As I walk out of the produce aisle and approach the cashier, I greet her, to which she replies in the same language. I then overhear a couple with two children walk by carrying on a conversation in yet a different language. As the same cashier rolls my green and red peppers down the conveyor belt, she mutters something to the person bagging my groceries, in yet another language. This is just a simple weekday afternoon at the Pick and Pay market in the Panorama suburb. During this typical afternoon there are also school children in uniforms tagging along, short grey wool pants for the boys, grey wool jumpers for the girls. Each is donned with a maroon, navy or forest green blazer with a school crest embroidered next to the left lapel. Footwear seems to be optional. For some, there are small, tan, dirtied feet scampering around the bakery and dairy aisles, others have on white socks to the knees with black chunky Mary Janes on the girls and equally chunky, but a bit more scuffed, black Oxfords on the boys. They run up to their mothers or nannies and say “Lekker sweets assablieffff?” begging for a candy. A few miles down the street there is another community of people doing their weekday afternoon errands; although some of these people are walking much farther, not jumping into their little Renault Clio hatchbacks, and certainly not into their brand new Defenders. Some of these people are carrying their babies on there backs, escorting their school age children, bedecked in the same school uniforms described above, across busy highways and trekking back to their homes made of corrugated tin located in townships that seem to go on for miles and miles, as far as the eye can see. They may be singing a song in their fascinating language made up of clicks and tones or rushing to start the family’s dinner. Perhaps just ten to twenty miles away there is another suburb going about their weekday afternoon errands. They certainly aren’t walking. They are jumping into Range Rovers and BMWs, they are purchasing their pre-made gourmet meals, are most likely speaking English, and rushing home to have their swimming lessons in their lush backyard garden pools. Wow, what a spectrum. Here we have the aspects and diverse demographics that make up this rainbow nation. This nation has eleven official languages, this nation is comprised of 79% black citizens from hundreds of tribal and ethnic backgrounds, 10% white citizens who are from different European descendents dating back hundreds of years ago before the USA was even established, 9% Colored citizens who are a majority of a mixed race, 1% from Asian descendents and 1% Indian. And this is just the surface. This is a nation rebounding from years of minority rule and working together to harmonize in a desegregated society. It is a beautiful nation struggling with first world versus third world characteristics. Some of the citizens doubt the future of their great nation, some are optimistic. Regardless, this nation is physically stunning and has a very strong heartbeat. This nation is South Africa.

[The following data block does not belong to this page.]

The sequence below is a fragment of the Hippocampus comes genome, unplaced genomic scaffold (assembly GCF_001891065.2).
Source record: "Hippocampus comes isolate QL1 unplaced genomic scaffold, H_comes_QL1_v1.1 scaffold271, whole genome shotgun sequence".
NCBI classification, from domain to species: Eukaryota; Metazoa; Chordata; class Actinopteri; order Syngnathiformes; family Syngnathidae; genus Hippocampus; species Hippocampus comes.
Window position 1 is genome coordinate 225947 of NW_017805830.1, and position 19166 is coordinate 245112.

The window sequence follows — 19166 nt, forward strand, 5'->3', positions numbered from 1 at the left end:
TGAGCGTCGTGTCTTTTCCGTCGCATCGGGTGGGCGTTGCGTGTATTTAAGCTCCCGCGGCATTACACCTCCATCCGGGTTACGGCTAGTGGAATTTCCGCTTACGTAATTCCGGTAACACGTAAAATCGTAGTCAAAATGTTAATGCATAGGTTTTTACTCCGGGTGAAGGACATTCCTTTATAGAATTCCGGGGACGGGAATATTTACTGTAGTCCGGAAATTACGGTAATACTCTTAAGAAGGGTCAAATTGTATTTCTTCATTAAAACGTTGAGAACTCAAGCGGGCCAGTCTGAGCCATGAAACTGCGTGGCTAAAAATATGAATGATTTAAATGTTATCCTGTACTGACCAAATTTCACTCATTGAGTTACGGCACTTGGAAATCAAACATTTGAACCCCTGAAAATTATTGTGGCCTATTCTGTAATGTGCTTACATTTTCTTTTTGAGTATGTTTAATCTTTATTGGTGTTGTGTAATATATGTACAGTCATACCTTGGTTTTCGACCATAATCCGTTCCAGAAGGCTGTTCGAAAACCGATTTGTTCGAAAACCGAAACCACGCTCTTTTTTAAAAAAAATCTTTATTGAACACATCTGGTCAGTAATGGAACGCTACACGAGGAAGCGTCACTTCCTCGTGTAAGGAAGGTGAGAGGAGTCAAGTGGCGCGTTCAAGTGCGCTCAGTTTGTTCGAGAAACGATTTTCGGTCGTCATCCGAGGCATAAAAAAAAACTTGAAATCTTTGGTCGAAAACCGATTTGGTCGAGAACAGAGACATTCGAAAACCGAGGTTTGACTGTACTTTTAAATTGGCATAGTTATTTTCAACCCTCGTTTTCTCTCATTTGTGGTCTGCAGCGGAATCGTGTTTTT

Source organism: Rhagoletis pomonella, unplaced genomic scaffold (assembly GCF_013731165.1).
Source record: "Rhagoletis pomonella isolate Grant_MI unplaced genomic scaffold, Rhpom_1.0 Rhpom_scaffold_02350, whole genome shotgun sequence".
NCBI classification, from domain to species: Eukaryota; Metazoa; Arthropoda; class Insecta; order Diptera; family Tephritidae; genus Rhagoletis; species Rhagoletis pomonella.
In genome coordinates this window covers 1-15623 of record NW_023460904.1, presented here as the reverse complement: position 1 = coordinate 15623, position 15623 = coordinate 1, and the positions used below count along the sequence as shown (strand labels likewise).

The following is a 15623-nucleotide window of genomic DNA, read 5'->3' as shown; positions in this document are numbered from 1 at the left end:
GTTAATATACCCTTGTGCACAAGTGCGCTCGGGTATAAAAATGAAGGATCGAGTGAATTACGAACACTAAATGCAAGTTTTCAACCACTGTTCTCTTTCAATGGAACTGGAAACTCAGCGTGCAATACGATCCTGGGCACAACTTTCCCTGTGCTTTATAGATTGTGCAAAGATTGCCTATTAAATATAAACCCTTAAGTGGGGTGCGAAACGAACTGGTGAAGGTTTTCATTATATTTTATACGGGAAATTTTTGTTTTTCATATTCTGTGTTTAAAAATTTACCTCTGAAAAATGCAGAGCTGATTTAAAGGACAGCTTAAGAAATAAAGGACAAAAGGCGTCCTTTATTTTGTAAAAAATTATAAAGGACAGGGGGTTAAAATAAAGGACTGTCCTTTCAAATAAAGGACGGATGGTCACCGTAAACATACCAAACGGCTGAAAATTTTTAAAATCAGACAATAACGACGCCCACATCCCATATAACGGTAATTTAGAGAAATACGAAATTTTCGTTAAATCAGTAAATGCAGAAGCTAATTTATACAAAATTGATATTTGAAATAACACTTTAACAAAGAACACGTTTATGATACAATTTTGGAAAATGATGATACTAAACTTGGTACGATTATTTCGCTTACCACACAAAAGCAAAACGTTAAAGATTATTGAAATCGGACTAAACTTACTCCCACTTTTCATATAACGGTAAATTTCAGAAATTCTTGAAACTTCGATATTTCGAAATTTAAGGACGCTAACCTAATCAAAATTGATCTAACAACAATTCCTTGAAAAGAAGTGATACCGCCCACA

Don’t worry—no rabbits are harmed (or used) in the making of bunny chow. For the full story on South Africa’s favorite street food, check out page 44 of the premier issue of Afar. If your interest is piqued, follow this recipe for homemade bunny chow, then upload your pictures of the finished dish to Afar’s Facebook page!*
Adapted from Cook Sister!, Jeanne Horak-Druiff’s food blog. A native South African, Horak-Druiff favors lamb bunny chow.
2 tbsp vegetable oil
1 cinnamon stick
4 green cardamom pods, lightly crushed
1 medium onion, sliced thinly into rings
2–3 curry leaves
4 tsp Durban masala (if unavailable, use red curry powder)
1 tsp ground turmeric
1 1/2 tsp grated ginger
1 1/2 tsp crushed garlic
2 large tomatoes, chopped, or a 14-oz can chopped tomatoes
2 1/4 pounds lamb, cubed
3–4 potatoes, peeled and cubed
2 tsp garam masala
Salt, to taste
1 or 2 crusty, square loaves of bread (small farmhouse loaves are best)
Fresh coriander leaves for garnish
1. Heat the oil and add the cinnamon stick, cardamom pods, onion, and curry leaves. Fry until the onion is golden brown in color.
2. Add the Durban masala (or curry powder), turmeric, ginger, garlic, and tomato. Cook over medium heat, stirring occasionally, until the mix resembles a puree.
3. Add the meat and cook for about 10 minutes. Then add the potatoes and about 1/4 cup of water. Lower the heat and simmer on low. Keep an eye on it to make sure the bottom of the pot does not burn.
4. When the meat is cooked through and the potatoes are tender (about 30 minutes), add the garam masala. Test for seasoning and add salt if necessary. Simmer for 10 minutes on low heat.
5. Halve the loaves and scoop out the centers (known in South Africa as the “virgins”), leaving the crusts to form bowls.
6. Spoon the curry into the half loaves and serve, garnished with coriander leaves. The virgin can be dipped into the curry and eaten as well.
*To upload your photos to our Facebook page, you must first become a fan of Afar. Also, please note that by posting your photos on our Facebook page, we reserve the right to repost the photos on our blog.
Photo by Maren Caruso.
From the Afar magazine blog.